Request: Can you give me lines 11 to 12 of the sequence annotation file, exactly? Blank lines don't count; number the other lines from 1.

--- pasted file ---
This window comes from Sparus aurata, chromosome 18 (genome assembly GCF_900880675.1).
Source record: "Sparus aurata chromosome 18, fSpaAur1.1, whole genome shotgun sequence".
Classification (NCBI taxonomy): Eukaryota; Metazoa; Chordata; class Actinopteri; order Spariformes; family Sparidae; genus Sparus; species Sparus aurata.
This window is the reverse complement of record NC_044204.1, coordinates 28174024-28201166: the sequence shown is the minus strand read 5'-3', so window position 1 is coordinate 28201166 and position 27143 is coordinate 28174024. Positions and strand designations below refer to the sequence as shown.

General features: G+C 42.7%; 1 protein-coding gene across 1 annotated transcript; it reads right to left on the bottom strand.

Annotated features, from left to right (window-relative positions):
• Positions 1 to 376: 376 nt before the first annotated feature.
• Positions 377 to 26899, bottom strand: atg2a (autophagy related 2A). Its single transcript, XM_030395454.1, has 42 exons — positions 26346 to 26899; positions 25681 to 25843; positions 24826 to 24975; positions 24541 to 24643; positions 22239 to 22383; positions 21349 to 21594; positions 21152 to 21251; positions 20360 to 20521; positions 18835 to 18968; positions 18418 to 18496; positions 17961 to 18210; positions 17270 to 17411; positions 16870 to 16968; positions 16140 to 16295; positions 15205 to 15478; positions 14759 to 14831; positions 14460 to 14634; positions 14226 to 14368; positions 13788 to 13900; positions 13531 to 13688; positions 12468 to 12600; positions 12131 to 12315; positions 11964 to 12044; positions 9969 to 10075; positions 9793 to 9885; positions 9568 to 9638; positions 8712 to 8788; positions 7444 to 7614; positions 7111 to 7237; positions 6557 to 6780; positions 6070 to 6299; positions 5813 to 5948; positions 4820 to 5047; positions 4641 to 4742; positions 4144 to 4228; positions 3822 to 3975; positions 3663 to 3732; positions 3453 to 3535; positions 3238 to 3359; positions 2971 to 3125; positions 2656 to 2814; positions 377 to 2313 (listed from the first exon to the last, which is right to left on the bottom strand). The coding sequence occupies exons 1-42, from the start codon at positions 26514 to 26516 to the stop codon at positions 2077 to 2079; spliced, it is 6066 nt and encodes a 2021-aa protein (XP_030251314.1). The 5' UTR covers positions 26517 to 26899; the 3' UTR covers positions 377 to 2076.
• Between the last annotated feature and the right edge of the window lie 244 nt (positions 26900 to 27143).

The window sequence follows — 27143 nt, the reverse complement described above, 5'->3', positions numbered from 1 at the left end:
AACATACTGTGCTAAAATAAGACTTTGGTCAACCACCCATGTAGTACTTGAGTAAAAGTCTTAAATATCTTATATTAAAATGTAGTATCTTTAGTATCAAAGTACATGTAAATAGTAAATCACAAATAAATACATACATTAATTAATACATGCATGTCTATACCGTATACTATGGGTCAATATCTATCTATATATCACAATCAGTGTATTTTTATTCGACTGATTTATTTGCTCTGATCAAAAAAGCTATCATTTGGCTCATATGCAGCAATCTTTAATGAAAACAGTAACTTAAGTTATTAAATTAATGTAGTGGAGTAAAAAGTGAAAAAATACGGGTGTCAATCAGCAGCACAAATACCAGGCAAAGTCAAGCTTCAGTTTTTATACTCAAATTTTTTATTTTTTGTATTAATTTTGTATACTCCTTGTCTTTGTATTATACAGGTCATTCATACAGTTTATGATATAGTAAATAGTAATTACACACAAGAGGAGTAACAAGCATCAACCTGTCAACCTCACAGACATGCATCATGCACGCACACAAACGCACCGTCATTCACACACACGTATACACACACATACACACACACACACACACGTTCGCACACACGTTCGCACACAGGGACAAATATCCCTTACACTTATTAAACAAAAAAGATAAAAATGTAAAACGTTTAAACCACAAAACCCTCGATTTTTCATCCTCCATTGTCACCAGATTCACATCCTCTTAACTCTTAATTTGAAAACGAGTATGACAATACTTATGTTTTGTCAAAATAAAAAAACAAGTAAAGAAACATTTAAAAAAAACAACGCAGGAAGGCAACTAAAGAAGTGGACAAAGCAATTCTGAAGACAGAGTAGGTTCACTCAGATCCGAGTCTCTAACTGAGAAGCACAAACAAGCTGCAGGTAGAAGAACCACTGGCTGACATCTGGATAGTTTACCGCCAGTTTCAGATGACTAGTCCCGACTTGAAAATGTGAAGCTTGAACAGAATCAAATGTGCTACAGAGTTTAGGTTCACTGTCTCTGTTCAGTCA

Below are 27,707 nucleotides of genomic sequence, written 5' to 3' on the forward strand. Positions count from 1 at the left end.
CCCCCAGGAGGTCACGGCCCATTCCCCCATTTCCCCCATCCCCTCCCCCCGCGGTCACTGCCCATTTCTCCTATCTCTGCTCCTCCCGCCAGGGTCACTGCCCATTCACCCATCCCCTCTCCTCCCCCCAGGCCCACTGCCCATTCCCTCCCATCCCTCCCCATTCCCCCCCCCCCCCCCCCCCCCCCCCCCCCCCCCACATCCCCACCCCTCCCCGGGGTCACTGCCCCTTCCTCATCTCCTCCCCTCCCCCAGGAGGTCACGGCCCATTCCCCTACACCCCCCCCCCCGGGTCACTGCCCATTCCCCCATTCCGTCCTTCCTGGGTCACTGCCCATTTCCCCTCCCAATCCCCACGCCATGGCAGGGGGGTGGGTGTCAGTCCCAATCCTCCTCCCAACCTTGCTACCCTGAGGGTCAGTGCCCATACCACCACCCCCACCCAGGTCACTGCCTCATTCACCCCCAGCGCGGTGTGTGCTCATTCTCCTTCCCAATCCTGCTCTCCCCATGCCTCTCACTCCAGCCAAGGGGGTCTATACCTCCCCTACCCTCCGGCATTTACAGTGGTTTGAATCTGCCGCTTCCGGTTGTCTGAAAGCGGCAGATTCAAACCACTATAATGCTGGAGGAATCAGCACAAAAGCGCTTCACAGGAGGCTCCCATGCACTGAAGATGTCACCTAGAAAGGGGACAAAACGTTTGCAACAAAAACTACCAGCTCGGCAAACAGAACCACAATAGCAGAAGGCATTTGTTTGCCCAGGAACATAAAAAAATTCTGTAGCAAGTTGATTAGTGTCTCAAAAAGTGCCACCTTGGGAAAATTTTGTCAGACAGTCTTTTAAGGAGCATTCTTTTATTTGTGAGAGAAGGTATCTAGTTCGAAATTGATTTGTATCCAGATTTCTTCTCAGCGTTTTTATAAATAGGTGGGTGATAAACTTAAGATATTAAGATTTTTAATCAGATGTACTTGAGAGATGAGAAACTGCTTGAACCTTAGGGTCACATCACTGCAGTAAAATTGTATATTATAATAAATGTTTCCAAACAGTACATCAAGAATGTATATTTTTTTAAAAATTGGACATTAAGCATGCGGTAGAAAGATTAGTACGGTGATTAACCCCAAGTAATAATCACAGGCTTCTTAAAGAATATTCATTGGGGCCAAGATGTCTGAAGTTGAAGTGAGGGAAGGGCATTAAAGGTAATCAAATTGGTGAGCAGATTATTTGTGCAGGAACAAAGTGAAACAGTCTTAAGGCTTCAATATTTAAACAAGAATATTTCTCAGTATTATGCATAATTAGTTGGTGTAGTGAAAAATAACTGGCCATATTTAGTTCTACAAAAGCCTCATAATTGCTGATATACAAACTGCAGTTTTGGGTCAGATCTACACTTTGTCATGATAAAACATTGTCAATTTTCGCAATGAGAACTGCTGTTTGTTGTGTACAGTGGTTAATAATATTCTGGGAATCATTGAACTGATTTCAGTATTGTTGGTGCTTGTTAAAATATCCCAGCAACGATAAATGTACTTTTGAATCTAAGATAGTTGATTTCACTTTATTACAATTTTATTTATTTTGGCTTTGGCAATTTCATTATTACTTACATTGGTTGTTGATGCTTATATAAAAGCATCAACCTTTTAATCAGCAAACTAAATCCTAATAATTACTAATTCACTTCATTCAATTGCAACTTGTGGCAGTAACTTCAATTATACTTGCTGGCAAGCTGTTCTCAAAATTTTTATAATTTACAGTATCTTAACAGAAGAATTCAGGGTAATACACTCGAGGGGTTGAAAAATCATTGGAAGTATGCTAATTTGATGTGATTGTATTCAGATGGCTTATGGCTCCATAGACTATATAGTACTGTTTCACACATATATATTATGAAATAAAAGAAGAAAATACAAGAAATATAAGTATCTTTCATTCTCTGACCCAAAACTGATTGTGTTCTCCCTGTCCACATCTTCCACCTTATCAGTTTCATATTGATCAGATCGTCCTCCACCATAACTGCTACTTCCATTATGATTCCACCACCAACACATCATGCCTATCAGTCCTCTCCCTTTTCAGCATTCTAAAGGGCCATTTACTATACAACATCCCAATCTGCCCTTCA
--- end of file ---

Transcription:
AACATACTGTGCTAAAATAAGACTTTGGTCAACCACCCATGTAGTACTTGAGTAAAAGTCTTAAATATCTTATATTAAAATGTAGTATCTTTAGTATCAAAGTACATGTAAATAGTAAATCACAAATAAATACATACATTAATTAATACATGCATGTCTATACCGTATACTATGGGTCAATATCTATCTATATATCACAATCAGTGTATTTTTATTCGACTGATTTATTTGCTCTGATCAAAAAAGCTATCATTTGGCTCATATGCAGCAATCTTTAATGAAAACAGTAACTTAAGTTATTAAATTAATGTAGTGGAGTAAAAAGTGAAAAAATACGGGTGTCAATCAGCAGCACAAATACCAGGCAAAGTCAAGCTTCAGTTTTTATACTCAAATTTTTTATTTTTTGTATTAATTTTGTATACTCCTTGTCTTTGTATTATACAGGTCATTCATACAGTTTATGATATAGTAAATAGTAATTACACACAAGAGGAGTAACAAGCATCAACCTGTCAACCTCACAGACATGCATCATGCACGCACACAAACGCACCGTCATTCACACACACGTATACACACACATACACACACACACACACACGTTCGCACACACGTTCGCACACAGGGACAAATATCCCTTACACTTATTAAACAAAAAAGATAAAAATGTAAAACGTTTAAACCACAAAACCCTCGATTTTTCATCCTCCATTGTCACCAGATTCACATCCTCTTAACTCTTAATTTGAAAACGAGTATGACAATACTTATGTTTTGTCAAAATAAAAAAACAAGTAAAGAAACATTTAAAAAAAACAACGCAGGAAGGCAACTAAAGAAGTGGACAAAGCAATTCTGAAGACAGAGTAGGTTCACTCAGATCCGAGTCTCTAACTGAGAAGCACAAACAAGCTGCAGGTAGAAGAACCACTGGCTGACATCTGGATAGTTTACCGCCAGTTTCAGATGACTAGTCCCGACTTGAAAATGTGAAGCTTGAACAGAATCAAATGTGCTACAGAGTTTAGGTTCACTGTCTCTGTTCAGTCA

Below are 27,707 nucleotides of genomic sequence, written 5' to 3' on the forward strand. Positions count from 1 at the left end.